Marianne Binetti

Keep the deer out of your Western Washington garden with tips from this book

August is one of the driest months in Western Washington, and dry weather can attract deer to your home landscape.

The over population of our local deer can be blamed on a lack of natural predators and perhaps some misguided attempts to protect wild life. The now-preferred diet that some deer have for lush landscape plants over native vegetation is not good for their health. Deer in your garden are not good for your health either. Lyme disease contracted from deer ticks has now been reported in all 50 states, with more cases reported each year.

The bad news: In deer-infested neighborhoods of Western Washington, a deer-proof garden is almost impossible without a tall and sturdy fence.

The good news: You can aim for a deer-resistant garden, thanks to local author Karen Chapman and her latest book: “Deer Resistant Design: Fence Free Gardens that Thrive Despite the Deer.”

The practical design ideas in this 240 page, soft-cover book ($24.95) teach gardeners how to position deer-resistant plants to hide the roses and other deer favorites and how to enjoy a colorful and captivating landscape without installing a traditional 6-foot-tall deer fence.

Even if you don’t struggle with local deer that prefer hosta to our native huckleberry, you can still learn about garden design and enjoy reading the stories about homeowners who have designed successful deer-resistant landscapes.

My favorite garden is highlighted in the chapter titled, “A Designers Dream Garden.” It tells the very personal story of how the author along with her husband turned a weed-filled, 5-acre plot with a modest single-story home near Duvall, Washington into their personal paradise. Deer and other wildlife still wander through the property — but both plants and deer have learned to coexist because of practical design and planting tips.

Each chapter in “Deer Resistant Design” describes a different landscape and the owners who have managed to create a lovely landscape despite deer, soil and weather challenges.

The challenging issues that Chapman and her husband Andy had to deal with when they moved to their property included clay soil, seasonal flooding, summer droughts, no irrigation, plus deer, rabbits, voles and lazy barn cats.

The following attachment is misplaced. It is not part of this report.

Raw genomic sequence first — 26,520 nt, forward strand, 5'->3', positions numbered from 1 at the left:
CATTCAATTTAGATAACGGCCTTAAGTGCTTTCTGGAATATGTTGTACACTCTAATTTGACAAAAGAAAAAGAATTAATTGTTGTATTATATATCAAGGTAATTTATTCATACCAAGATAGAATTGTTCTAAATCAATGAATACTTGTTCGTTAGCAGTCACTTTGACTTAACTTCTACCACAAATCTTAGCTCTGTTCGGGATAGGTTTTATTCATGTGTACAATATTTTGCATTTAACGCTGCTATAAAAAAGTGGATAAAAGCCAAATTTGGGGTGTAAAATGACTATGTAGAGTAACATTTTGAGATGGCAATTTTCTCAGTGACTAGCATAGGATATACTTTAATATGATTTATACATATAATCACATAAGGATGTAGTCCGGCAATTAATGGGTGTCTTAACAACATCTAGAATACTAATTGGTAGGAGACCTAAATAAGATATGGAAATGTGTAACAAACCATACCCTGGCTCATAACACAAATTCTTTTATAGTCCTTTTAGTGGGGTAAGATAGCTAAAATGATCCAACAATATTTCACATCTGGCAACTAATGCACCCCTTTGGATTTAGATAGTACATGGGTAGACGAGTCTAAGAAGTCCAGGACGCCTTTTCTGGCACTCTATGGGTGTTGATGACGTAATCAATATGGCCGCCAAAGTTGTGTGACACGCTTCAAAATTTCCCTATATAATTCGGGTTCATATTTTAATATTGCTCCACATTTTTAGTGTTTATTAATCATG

You will read about the slow progress and problem-solving strategies that worked for them in the early years and then see the gorgeous transformation in the hundreds of photos that fill the book. If all the before-and-after images don’t make you want to go out and start digging up weeds, then the plant lists (with photos of deer-resistant plants) that each gardener recommends will inspire you to visit a nursery.

Some of the Top 10 plants at the end of Chapter 1 recommended by the author include Double Play Gold Spirea, Sapphire Blue Sea Holly, Ruby Vase Persian Ironwood and Lime Glow Barberry. The names alone sound colorful. You can just image how lovely they look arranged in the landscape.

There are 14 featured deer-resistant gardens, with practical tips gleaned from interviewing gardeners from various states, including Colorado, New Jersey, North Carolina. As a bonus, at the end of the book there is the feature with photographs and recipes for deer-resistant container gardens.

This book is a gift to all gardeners that share their landscape with wildlife.

Now I confess I have finally solved the deer problem on my own 2 acres of gardens in rural Enumclaw. Don’t worry I did not go for the venison solution or even an electric fence.

Instead, after 35 years of “sharing” my plants, we have finally fenced the woods and installed a tall gate across the driveway. No more deer ticks for me, and I can finally rest easy and say, “Not tonight deer!”